The Predators went ahead 3-2 at 3:14 when Paul Gaustad tipped Filip Forsberg's shot from near the right-wing boards by Varlamov after Forsberg stopped the puck when Sarich tried to ring it around the boards.
Gaustad's goal came 59 seconds after Colorado's Ryan O'Reilly tied the game. Parenteau gave O'Reilly a drop pass and he ripped a shot that beat Hutton to the glove side.
The Avalanche wanted to start quickly, but the Predators opened the scoring and took a 2-1 lead in the first period on goals by Stalberg and Craig Smith.
Stalberg, with his first goal of the season, converted Wilson's pass at 13:12 after Varlamov made a save against Mattias Ekholm. Wilson scooped up the rebound at the right side of the crease, moved behind the net and passed to Stalberg at the left side for a chip shot into a half-empty net.
The Avalanche tied the score at 15:23 when Duchene fed Parenteau on a 2-on-1 rush, but Smith put Nashville back in front when he scored from the slot for a power-play goal with 52.8 seconds remaining in the period. McGinn was serving a charging penalty for a hit against rookie Seth Jones behind the Predators net.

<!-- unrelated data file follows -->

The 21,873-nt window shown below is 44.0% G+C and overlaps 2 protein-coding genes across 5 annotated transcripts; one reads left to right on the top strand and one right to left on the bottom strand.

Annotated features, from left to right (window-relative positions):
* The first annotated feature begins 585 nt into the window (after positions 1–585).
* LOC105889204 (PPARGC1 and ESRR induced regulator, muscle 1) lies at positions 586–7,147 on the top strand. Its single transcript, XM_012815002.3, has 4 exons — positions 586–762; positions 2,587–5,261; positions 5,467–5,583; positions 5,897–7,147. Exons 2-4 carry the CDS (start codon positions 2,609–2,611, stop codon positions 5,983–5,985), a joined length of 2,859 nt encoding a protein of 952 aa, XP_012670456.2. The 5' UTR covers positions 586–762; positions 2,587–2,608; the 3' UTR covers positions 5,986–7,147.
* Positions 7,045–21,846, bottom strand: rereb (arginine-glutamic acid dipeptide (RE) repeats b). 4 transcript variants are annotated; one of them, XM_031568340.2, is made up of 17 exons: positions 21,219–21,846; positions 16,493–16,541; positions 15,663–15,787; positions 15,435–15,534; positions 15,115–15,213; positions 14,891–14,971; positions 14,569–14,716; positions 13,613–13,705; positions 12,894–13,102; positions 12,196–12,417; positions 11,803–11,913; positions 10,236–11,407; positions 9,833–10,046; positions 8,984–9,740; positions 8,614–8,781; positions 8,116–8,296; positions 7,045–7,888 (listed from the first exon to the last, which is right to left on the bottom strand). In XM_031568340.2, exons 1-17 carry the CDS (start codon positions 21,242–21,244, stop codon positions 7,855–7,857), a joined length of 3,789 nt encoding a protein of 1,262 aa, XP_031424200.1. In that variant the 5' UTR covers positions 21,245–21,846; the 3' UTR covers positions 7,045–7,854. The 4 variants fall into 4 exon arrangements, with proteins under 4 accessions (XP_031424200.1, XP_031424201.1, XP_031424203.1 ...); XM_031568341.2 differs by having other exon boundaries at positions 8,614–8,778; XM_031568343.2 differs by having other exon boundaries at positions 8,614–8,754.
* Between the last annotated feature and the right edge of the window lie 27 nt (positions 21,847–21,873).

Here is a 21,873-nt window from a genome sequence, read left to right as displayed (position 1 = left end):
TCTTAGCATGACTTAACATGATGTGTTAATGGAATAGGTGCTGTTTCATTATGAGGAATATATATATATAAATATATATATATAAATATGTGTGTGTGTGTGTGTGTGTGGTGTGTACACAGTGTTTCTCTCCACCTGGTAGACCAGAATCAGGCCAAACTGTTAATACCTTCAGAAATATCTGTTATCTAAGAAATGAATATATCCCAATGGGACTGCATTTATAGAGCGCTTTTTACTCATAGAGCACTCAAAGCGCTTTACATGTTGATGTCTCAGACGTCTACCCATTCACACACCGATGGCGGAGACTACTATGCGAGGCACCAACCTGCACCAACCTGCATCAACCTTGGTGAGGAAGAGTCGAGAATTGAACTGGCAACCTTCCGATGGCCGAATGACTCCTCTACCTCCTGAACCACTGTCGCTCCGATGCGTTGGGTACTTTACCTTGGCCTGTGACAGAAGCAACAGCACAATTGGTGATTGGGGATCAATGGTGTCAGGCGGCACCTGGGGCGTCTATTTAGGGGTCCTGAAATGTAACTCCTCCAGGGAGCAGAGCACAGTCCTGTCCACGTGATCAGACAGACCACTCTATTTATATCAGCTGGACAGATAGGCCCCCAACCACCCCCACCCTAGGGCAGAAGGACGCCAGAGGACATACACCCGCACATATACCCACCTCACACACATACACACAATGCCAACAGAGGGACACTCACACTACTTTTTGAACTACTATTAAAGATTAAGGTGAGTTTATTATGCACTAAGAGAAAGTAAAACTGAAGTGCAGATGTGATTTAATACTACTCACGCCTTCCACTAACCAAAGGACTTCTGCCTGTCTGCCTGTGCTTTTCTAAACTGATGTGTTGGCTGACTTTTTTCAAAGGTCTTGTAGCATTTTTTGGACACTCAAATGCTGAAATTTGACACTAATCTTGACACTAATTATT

"My face kind of went into the boards -- my teeth a little bit -- but my head was fine," said Jones, who still logged 26:23 in ice time.
Trotz wasn't happy with McGinn's hit, saying he left his feet to deliver the blow.
"You could see Seth was putting the brakes on, he's got his back turned, he's exactly what we talk about being a vulnerable player," Trotz said. "McGinn takes the two or three hard steps and then I thought he left his feet. My opinion doesn't matter, it's what the League sees. I just thought he hunted him out and he was a vulnerable player, and that's what we're trying to take out of the game."
It didn't help the Avalanche cause that defenseman Ryan Wilson sustained an apparent back injury in the first period and didn't return. Also, defenseman Erik Johnson was assessed a 10-minute misconduct at the end of the second period for handing his broken stick to a fan in the stands.